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Who Can Tow An Aircraft?  
User currently offlineNZCH From New Zealand, joined Jan 2006, 119 posts, RR: 0
Posted (10 years 1 month 1 week 4 days 15 hours ago) and read 6884 times:

My step dad works for Air New Zealand as an engineer in Christchurch, and on tuesday he towed an aircraft from one end of the hangar to the other by pulling it out and putting it in on the otherside of the hangar, as it had just been washed and now needed scheduled matenience. But he did not have any sort of licence for towing an aircraft. But he was under supervision from people who do. Is this aloud to happen or not?



Airlines flown: BA,BD,NZ,SQ,FR,ZB,EK,JQ
5 replies: All unread, jump to last
User currently offline777WT From United States of America, joined Jan 2005, 881 posts, RR: 1
Reply 1, posted (10 years 1 month 1 week 4 days 14 hours ago) and read 6855 times:

This question would be best asked in the Tech/Ops forum.

User currently offlineAirTran737 From United States of America, joined Apr 2004, 3811 posts, RR: 11
Reply 2, posted (10 years 1 month 1 week 4 days 14 hours ago) and read 6855 times:
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Maybe he was training to do so. Usually airlines have a procedure where you must have certain training to pushback and tow airplanes. Once you have completed this training you must show that you are proficient in doing so. I am certified to pushback and tow, as well as teach others how do do so. Hope this helps you out.

Nice Trip Report!!! Great Pics, thanks for posting!!!! B747Forever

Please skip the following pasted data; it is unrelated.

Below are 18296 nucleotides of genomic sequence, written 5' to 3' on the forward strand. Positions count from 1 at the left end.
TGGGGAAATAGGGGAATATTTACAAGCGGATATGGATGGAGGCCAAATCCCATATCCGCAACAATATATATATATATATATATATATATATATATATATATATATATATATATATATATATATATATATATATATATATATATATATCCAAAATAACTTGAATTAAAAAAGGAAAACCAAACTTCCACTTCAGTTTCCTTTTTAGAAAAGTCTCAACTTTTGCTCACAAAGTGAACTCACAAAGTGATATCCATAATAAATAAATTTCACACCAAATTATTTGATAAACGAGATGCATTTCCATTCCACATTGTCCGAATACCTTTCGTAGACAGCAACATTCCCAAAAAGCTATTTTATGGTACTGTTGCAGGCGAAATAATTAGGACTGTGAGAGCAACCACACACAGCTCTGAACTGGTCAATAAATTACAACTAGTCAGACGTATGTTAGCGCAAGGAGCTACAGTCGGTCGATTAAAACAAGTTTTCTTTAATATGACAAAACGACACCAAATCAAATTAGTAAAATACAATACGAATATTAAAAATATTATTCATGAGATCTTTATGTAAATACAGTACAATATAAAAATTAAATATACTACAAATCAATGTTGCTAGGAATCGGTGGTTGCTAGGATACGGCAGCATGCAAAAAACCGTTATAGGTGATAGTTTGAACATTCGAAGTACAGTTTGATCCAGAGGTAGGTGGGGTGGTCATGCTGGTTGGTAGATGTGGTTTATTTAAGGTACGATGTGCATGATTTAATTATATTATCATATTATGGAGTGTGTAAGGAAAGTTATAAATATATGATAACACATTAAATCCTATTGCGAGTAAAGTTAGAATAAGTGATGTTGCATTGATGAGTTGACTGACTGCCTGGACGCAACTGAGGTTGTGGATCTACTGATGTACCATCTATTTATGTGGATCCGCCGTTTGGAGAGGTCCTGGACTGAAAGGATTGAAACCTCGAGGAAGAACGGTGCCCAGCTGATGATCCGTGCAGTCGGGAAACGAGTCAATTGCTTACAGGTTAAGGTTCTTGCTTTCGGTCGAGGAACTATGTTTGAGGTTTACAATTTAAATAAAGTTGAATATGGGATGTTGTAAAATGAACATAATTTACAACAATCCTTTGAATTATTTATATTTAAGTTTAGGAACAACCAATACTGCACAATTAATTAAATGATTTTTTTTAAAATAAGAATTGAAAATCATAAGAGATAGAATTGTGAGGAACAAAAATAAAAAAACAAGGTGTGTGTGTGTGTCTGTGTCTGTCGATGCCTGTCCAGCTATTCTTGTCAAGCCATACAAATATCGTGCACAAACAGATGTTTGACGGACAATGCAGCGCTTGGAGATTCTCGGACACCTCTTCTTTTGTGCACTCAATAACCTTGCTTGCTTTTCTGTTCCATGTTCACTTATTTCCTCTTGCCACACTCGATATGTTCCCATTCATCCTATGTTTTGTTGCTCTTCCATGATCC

User currently offline320tech From Turks and Caicos Islands, joined May 2004, 491 posts, RR: 5
Reply 3, posted (10 years 1 month 1 week 4 days 13 hours ago) and read 6772 times:

Aircraft are towed by either engineers (AMEs / A&Ps) or rampies. There is a process to go through to become trained - it varies depending on the company. To tow an airplane on an airport, you need to be able to use the radio (in Canada, you need a radio operator licence), you need to be able to drive the tractor (local training, usually just a quick drive), and to be familiar with towing procedures. Usually that's a few trips with a supervising driver.

Once you've done that, at my company at least, you're on your own, fully qualified to move a $40 million dollar airplane, regardless of weather, taxiway condition, and hangar congestion. Don't hit anything.

Generally AMEs tow aircraft for maintenance, and rampies do push-backs.

The primary function of the design engineer is to make things difficult for the manufacturer and impossible for the AME.
User currently offlineHPRamper From United States of America, joined May 2005, 4991 posts, RR: 8
Reply 4, posted (10 years 1 month 1 week 4 days 12 hours ago) and read 6703 times:

It differs by airline.
At some airlines, only maintenance is allowed to use the push tugs at all, be it towing or pushing.
At mine, the ramp does everything. I work on the ramp, and I'd only been on the job for maybe three months before I was towing planes from one side of the airport to the other. It's not complicated.

The airport, as of last year now requires a separate certification to tow aircraft. I haven't needed to get one as of yet.

User currently offlineAndz From South Africa, joined Feb 2004, 8596 posts, RR: 9
Reply 5, posted (10 years 1 month 1 week 4 days 5 hours ago) and read 6537 times:
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See this thread, lots of replies and information :

Non-pilot Taxi (by RG828 Apr 13 2006 in Tech Ops)

After Monday and Tuesday even the calendar says WTF...
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